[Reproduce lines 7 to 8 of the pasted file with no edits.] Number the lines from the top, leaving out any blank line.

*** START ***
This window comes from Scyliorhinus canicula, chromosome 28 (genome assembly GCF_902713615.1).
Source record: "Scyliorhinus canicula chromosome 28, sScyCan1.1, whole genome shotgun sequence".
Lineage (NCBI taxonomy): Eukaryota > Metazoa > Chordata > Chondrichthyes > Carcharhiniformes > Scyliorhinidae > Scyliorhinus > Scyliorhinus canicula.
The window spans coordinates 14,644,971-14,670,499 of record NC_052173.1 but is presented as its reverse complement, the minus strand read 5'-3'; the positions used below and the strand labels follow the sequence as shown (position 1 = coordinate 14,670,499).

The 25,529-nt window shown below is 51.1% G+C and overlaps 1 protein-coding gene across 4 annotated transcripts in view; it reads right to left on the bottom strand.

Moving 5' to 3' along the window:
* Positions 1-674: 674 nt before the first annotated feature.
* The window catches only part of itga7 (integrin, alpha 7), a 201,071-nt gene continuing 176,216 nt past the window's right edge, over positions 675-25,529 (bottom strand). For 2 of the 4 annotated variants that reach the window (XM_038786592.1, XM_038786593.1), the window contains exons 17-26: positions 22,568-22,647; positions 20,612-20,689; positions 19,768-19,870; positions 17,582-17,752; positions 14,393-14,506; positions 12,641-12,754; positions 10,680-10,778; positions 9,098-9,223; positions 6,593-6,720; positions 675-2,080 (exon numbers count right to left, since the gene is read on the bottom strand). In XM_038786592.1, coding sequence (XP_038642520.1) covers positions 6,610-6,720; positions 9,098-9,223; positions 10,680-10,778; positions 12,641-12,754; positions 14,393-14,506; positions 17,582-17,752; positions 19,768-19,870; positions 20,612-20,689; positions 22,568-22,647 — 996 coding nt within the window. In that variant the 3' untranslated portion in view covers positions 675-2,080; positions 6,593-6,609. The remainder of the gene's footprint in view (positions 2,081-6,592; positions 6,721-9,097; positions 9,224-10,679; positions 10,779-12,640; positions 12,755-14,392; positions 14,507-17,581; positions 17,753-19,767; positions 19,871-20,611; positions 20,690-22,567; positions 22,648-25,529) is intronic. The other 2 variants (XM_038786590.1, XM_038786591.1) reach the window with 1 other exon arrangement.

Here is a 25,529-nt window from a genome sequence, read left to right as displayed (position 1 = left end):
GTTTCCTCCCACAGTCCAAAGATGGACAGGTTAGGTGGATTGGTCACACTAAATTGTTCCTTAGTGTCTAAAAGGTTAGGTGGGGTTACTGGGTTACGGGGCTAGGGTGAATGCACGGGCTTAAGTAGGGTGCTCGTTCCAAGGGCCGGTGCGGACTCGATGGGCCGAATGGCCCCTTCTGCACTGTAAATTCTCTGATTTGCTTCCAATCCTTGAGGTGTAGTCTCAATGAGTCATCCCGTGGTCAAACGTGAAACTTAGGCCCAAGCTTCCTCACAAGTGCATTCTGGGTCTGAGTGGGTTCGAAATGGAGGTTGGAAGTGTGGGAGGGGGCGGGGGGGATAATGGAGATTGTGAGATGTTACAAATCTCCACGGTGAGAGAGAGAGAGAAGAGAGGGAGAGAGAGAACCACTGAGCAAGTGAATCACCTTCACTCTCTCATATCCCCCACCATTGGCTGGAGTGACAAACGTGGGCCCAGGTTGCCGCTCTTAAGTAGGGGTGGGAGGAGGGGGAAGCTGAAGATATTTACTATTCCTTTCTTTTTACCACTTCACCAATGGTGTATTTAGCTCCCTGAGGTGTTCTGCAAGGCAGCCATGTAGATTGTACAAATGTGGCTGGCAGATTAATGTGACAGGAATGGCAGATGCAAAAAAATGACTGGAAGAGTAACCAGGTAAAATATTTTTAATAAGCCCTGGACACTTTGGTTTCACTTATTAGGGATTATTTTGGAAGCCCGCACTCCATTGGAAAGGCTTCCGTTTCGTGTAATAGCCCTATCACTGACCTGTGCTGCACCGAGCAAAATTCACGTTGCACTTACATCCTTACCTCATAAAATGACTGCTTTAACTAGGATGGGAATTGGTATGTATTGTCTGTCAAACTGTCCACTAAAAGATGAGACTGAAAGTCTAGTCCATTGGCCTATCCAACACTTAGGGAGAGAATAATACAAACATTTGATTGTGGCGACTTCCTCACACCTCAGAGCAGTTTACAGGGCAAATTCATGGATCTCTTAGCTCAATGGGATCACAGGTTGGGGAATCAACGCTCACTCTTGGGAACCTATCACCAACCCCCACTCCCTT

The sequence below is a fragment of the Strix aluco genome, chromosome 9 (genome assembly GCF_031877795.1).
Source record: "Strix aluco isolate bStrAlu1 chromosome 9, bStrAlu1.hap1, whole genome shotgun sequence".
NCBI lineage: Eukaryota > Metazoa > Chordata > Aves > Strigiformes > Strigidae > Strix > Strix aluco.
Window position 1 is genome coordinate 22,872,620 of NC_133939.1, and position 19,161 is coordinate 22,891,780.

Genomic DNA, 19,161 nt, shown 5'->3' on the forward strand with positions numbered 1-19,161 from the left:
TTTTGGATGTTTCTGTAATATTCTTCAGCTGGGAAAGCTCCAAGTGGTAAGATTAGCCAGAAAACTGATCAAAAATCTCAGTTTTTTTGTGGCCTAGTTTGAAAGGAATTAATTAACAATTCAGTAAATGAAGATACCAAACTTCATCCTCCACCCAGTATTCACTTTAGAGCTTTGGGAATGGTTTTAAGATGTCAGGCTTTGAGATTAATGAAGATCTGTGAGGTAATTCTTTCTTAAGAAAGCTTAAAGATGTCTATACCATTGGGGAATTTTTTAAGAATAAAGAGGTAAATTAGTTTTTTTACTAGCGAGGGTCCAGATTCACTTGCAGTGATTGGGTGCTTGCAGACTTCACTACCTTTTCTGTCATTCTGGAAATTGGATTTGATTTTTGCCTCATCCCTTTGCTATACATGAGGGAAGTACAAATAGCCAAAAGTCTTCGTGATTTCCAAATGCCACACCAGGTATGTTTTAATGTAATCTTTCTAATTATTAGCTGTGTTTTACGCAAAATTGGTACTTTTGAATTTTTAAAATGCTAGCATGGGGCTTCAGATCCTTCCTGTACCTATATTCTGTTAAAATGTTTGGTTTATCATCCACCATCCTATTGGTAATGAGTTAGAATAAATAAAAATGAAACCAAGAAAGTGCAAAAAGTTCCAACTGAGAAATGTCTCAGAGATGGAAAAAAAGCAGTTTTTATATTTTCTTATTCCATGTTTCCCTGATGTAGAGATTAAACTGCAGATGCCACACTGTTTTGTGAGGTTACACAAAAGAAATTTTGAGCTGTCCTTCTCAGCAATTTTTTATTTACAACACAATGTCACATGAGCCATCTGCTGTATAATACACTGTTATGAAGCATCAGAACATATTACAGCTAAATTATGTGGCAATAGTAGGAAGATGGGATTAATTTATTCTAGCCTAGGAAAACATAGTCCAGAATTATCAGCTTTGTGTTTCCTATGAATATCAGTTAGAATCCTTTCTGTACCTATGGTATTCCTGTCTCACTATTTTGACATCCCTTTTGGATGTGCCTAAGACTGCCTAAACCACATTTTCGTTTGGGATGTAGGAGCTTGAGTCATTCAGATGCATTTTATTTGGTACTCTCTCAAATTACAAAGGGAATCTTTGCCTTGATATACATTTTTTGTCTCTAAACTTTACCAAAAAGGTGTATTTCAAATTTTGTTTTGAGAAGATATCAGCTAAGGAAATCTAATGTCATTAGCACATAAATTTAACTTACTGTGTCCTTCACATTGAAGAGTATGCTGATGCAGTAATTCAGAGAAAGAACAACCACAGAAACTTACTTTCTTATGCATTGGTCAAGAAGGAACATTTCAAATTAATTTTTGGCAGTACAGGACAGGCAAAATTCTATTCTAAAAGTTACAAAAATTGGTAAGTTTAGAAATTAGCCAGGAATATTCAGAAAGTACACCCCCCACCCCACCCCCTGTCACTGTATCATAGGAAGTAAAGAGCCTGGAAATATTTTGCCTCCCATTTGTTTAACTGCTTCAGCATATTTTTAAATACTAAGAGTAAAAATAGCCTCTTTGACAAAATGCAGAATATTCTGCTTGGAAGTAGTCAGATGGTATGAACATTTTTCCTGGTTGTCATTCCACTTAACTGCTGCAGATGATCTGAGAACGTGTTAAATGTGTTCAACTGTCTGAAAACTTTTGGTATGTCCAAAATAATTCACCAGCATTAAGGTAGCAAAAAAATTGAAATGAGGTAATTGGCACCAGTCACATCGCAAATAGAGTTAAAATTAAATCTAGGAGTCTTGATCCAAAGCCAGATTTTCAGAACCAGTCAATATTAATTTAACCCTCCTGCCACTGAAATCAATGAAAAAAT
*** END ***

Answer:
* Positions 1-674: 674 nt before the first annotated feature.
* The window catches only part of itga7 (integrin, alpha 7), a 201,071-nt gene continuing 176,216 nt past the window's right edge, over positions 675-25,529 (bottom strand). For 2 of the 4 annotated variants that reach the window (XM_038786592.1, XM_038786593.1), the window contains exons 17-26: positions 22,568-22,647; positions 20,612-20,689; positions 19,768-19,870; positions 17,582-17,752; positions 14,393-14,506; positions 12,641-12,754; positions 10,680-10,778; positions 9,098-9,223; positions 6,593-6,720; positions 675-2,080 (exon numbers count right to left, since the gene is read on the bottom strand). In XM_038786592.1, coding sequence (XP_038642520.1) covers positions 6,610-6,720; positions 9,098-9,223; positions 10,680-10,778; positions 12,641-12,754; positions 14,393-14,506; positions 17,582-17,752; positions 19,768-19,870; positions 20,612-20,689; positions 22,568-22,647 — 996 coding nt within the window. In that variant the 3' untranslated portion in view covers positions 675-2,080; positions 6,593-6,609. The remainder of the gene's footprint in view (positions 2,081-6,592; positions 6,721-9,097; positions 9,224-10,679; positions 10,779-12,640; positions 12,755-14,392; positions 14,507-17,581; positions 17,753-19,767; positions 19,871-20,611; positions 20,690-22,567; positions 22,648-25,529) is intronic. The other 2 variants (XM_038786590.1, XM_038786591.1) reach the window with 1 other exon arrangement.